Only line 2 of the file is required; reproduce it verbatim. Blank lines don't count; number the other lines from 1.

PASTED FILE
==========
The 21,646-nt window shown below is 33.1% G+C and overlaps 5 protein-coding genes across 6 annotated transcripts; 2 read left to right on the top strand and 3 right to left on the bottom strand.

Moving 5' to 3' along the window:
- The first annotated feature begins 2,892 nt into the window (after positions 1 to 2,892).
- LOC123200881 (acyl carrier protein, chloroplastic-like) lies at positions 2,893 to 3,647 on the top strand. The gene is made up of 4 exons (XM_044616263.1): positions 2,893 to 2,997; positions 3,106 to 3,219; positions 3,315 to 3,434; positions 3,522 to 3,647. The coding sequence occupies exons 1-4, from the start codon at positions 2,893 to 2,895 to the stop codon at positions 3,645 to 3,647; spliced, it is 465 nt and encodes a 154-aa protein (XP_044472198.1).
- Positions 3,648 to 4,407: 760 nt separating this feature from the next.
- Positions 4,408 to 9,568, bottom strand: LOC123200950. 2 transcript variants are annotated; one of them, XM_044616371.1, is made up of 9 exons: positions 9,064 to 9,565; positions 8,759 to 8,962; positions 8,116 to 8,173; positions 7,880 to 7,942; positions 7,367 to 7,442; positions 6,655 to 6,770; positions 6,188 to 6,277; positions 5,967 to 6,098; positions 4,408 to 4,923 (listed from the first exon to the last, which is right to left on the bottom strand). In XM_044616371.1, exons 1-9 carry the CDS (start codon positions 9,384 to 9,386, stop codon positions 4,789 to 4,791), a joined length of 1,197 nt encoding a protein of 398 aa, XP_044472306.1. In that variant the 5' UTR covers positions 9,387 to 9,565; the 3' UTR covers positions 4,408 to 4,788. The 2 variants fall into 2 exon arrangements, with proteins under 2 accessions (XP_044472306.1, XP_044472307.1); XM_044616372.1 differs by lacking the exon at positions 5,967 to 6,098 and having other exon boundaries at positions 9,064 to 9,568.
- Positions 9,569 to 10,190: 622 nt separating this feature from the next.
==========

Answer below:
Moving 5' to 3' along the window: